Delivering a great new employee experience


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A new employee’s first few days on the job has a big impact on how fast he/she ramps-up to meeting and exceeding your expectations. I’m the first to admit that I’ve had more than my share of new employees whose first days were less than stellar. I all-too-often completely missed the opportunity to teach them how important they were to our business, and also neglected to teach them the culture of our business.

Here are seven tips to improving your new employee’s experience.

1. Staff up for an employee’s first couple of days. Even better, don’t depend on your new employee for floor coverage for at least a week. Yes, it’s an additional payroll cost, but chances are if you get busy the new employee is going to lose you as many sales as he/she makes you.

You could be in the biggest traffic slump of all time, but start a new employee and you’re sure to get slammed. It’s vital to be able to spend time working with him/her and not having to cover the floor. And along the same lines, never start an employee on a day you can’t be there to welcome him/her. I don’t believe in delegating the employee’s first day experience.

2. Get the employee’s paperwork completed before their “official” first day. I think filling out paperwork and reading the employee handbook is a boring and unproductive first day. I want someone’s first day to be the best first day of a job ever! I recommend requiring that a new employee stop by and complete their paperwork before the official start.

3. Throw a welcome party. Imagine a person’s surprise to see a big welcome sign and a cake celebrating their joining the company. Now that’s a WOW! I’ve never figured out why we wait until employees leaves to celebrate them. I also think it’s a great way to introduce the new person to everyone. I know many of you have started this wonderful tradition. Love it!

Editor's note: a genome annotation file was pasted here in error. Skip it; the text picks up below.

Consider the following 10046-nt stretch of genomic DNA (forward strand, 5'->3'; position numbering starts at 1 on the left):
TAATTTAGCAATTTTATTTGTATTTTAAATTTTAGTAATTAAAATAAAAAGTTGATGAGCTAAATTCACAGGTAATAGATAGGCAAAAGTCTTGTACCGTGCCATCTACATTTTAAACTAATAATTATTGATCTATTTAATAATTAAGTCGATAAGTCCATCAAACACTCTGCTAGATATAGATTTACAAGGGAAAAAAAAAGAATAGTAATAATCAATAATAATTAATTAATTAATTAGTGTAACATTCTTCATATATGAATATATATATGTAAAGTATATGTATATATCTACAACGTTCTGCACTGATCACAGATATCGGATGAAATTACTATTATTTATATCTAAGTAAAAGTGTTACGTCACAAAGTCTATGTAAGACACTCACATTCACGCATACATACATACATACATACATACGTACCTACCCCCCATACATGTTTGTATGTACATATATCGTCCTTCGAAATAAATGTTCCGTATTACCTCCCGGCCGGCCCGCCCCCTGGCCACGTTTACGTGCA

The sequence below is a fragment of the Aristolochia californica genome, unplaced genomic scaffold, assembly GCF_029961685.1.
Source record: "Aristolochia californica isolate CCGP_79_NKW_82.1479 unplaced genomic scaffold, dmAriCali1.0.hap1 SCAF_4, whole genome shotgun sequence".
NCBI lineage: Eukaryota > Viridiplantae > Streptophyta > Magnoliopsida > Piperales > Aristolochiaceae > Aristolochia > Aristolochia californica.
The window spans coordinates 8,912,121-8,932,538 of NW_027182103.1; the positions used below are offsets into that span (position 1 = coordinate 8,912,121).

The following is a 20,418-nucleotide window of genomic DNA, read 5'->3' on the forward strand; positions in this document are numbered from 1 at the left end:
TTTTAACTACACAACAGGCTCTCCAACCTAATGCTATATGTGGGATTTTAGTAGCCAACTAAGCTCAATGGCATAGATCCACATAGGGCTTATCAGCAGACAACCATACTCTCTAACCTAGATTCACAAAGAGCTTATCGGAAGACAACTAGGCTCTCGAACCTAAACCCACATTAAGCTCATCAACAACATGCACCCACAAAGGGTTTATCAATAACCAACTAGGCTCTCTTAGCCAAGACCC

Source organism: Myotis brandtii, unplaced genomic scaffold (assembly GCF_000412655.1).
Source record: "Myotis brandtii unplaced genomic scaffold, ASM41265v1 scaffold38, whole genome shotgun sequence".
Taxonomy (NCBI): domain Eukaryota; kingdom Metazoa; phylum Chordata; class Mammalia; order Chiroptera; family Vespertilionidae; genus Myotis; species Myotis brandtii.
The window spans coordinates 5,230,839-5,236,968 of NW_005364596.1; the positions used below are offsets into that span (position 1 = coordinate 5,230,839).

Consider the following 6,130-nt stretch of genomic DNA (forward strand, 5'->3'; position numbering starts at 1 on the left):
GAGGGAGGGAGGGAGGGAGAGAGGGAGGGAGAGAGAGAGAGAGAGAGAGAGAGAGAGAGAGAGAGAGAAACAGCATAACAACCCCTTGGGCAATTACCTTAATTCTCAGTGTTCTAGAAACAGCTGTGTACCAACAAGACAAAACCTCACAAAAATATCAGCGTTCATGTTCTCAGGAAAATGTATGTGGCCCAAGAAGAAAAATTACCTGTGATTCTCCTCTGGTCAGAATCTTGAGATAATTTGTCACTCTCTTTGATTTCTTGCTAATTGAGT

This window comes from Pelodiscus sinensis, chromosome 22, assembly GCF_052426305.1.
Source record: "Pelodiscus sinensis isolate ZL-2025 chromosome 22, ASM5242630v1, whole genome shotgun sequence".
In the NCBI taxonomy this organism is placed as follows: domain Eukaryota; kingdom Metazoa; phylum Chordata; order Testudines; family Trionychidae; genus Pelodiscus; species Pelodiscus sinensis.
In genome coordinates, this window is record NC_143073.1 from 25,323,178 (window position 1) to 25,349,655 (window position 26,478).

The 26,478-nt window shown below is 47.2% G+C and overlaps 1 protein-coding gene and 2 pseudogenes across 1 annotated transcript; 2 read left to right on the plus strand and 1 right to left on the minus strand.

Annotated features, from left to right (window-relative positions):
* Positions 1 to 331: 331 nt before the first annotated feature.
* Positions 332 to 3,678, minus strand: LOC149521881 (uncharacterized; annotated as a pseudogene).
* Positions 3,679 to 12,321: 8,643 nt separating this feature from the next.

4. Give the new employee your undivided attention. That means starting your employee on a day that you don’t have a conference call or other meetings going on. I cringe every time I think about the employee I brought on who spent her entire first day waiting for me. Talk about a poor first experience!

5. No scheduling them on the floor until they’re able to add value to the customer’s experience. An employee doesn’t have to know all of the products or how to do everything before hitting the floor, but he/she does need to have the ability to contribute to a customer having a good experience in the store.

Expedite the employee’s learning, and soon he/she will make a positive impact on the floor. And the faster the impact on the floor, the better they’ll feel about themselves. The better the employee feels about him/herself, the better the experience they’ll deliver. Got it?

6. Have them spend several hours of their first day observing on the floor. Rather than hearing about, reading or watching a video about the customer experience, get the new employee out on the floor to observe it.

Here’s how I like to do that. Give the new employee a list of things to watch for when other employees are engaging a customer. Have the new person write down specific examples that they see or hear, and then review them.

7. Partner your new employee with a mentor. I think we can all remember how awkward it is to start a new job. You don’t know how to do much and you walk around feeling like you have two left hands and two left feet. The last thing you want to do is keep asking your new manager so many questions you’re afraid you’re bugging your boss to distraction. With a non-manager as a mentor the employee will feel more comfortable asking questions – and we know the staff knows more than you do anyway!

So let me ask, is your new employee’s first experiences a great one?

Republished with author's permission from original post.

Doug Fleener
As the former director of retail for Bose Corporation and an independent retailer himself, Doug has the unique experience and ability to help companies of all sizes. Doug is a retail and customer experience consultant, keynote speaker and a recognized expert worldwide.


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